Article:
DKMS is a framework which allows individual kernel modules to be upgraded without changing your whole kernel. Its primary audience is fourfold: system administrators who want to update a single device driver rather than wait for a new kernel from elsewhere with it included; distribution maintainers, who want to release a single targeted bugfix in between larger scheduled updates; system manufacturers who need single modules changed to support new hardware or to fix bugs, but do not wish to test whole new kernels; and driver developers, who must provide updated device drivers for testing and general use on a wide variety of kernels, as well as submit drivers to kernel.org.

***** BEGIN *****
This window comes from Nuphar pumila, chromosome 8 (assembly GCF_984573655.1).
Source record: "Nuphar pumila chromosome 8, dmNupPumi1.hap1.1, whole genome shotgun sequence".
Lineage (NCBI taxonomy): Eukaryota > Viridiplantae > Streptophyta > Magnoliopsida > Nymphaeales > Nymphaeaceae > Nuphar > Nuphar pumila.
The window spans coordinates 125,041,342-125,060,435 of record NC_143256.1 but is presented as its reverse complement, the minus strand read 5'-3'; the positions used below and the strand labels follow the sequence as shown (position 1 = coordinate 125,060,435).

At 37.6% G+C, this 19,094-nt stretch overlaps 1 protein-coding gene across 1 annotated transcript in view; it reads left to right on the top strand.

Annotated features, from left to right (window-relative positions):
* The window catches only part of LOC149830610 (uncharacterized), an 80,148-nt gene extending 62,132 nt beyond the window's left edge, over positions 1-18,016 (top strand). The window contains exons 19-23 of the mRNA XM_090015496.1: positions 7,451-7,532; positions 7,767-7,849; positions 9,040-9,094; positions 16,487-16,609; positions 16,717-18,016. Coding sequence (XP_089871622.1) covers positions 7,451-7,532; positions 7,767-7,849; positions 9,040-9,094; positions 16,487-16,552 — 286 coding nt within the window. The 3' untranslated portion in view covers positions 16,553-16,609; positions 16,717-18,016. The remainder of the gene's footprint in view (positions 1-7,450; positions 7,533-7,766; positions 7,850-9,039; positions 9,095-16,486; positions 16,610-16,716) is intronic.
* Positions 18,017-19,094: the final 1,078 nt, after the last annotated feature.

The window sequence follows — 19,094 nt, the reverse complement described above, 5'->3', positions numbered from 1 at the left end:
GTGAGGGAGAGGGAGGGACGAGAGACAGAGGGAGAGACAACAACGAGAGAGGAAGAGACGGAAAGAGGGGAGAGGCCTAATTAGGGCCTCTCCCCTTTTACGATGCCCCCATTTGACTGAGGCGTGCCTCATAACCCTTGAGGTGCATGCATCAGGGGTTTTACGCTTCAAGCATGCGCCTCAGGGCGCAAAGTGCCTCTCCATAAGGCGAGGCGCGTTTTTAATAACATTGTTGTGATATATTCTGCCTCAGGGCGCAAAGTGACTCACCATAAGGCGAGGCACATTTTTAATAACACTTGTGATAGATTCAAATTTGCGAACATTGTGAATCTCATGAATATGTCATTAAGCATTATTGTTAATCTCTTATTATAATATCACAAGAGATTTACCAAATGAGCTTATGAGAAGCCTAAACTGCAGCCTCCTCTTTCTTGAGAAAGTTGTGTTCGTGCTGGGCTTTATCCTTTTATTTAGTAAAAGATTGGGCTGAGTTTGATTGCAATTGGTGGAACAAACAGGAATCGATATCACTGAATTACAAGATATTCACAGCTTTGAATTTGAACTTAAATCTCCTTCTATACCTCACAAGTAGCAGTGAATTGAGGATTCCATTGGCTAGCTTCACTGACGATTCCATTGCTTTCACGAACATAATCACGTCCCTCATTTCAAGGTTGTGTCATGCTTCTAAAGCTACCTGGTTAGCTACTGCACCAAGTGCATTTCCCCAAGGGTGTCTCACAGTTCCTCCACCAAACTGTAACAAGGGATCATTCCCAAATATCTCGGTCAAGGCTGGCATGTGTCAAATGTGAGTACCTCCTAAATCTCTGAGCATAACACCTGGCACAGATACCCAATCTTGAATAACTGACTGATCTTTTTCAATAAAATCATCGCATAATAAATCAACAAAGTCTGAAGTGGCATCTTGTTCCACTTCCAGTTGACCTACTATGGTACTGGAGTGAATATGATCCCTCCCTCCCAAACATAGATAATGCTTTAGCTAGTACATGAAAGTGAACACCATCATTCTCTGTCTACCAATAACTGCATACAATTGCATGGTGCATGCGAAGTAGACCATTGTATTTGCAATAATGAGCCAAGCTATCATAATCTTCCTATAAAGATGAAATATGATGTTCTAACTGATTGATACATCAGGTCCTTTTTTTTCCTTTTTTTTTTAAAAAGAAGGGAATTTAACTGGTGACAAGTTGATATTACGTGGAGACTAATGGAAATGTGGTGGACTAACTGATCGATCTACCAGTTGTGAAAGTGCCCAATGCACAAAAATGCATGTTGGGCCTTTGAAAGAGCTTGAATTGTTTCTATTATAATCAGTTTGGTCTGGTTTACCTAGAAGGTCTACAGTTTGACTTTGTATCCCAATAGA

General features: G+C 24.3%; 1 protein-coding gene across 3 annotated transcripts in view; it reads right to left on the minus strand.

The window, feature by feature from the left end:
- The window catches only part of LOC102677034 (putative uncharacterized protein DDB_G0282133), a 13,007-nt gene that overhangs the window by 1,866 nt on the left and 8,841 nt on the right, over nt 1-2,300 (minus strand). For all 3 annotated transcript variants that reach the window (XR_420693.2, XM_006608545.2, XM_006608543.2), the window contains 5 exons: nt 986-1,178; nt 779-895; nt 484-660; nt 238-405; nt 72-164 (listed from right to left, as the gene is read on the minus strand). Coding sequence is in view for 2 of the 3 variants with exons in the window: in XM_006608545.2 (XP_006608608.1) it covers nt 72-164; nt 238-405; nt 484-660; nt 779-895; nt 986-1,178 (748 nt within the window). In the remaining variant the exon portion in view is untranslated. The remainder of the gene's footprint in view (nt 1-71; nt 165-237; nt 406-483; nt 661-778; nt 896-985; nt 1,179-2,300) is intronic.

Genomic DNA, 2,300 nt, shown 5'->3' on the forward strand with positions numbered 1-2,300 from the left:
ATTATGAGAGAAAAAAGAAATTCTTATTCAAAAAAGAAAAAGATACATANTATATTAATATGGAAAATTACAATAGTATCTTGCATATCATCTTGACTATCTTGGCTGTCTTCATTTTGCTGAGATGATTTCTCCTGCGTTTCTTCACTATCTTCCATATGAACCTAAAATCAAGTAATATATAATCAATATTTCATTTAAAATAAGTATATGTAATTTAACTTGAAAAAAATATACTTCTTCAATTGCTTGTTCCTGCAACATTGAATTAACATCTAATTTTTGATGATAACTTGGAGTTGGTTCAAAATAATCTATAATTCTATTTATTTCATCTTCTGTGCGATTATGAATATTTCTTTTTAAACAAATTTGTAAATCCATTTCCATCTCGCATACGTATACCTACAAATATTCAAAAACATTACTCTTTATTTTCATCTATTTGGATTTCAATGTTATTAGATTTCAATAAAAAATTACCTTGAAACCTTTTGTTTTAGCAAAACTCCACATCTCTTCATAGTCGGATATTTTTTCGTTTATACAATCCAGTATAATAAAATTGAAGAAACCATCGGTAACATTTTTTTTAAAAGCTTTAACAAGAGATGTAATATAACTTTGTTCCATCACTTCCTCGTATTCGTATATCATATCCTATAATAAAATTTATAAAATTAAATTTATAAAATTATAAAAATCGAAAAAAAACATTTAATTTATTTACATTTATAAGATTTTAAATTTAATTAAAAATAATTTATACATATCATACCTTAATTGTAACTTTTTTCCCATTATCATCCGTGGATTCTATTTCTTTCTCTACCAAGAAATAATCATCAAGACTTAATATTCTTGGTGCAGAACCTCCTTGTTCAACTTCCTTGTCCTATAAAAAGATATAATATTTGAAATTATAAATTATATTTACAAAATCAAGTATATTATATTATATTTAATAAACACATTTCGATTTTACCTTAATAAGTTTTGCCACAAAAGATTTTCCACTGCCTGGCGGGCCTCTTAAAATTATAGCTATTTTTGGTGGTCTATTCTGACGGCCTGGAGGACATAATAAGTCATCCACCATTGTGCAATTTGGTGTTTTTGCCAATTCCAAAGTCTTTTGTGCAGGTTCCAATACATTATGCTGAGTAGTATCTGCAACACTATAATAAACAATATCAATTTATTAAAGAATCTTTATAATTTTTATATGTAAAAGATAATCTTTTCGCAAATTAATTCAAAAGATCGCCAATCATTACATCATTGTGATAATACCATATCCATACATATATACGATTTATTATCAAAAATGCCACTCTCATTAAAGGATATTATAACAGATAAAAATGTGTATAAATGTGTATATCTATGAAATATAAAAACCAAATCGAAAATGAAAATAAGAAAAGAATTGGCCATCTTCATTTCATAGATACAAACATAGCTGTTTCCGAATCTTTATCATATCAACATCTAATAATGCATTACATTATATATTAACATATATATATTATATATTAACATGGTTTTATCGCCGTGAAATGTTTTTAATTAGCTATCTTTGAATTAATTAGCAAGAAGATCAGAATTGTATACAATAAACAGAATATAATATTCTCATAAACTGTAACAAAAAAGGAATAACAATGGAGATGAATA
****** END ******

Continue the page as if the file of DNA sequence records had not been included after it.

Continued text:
Since OLS2003, DKMS has gone from a good idea to deployed and used. Based on end user feedback, additional features have been added: precompiled module tarball support to speed factory installation; driver disks for Red Hat distributions; 2.6 kernel support; SuSE kernel support. Planned features include cross-architecture build support and additional distribution driver disk methods.
In addition to overviewing DKMS and its features, we explain how to create a dkms.conf file to DKMS-ify your kernel module source.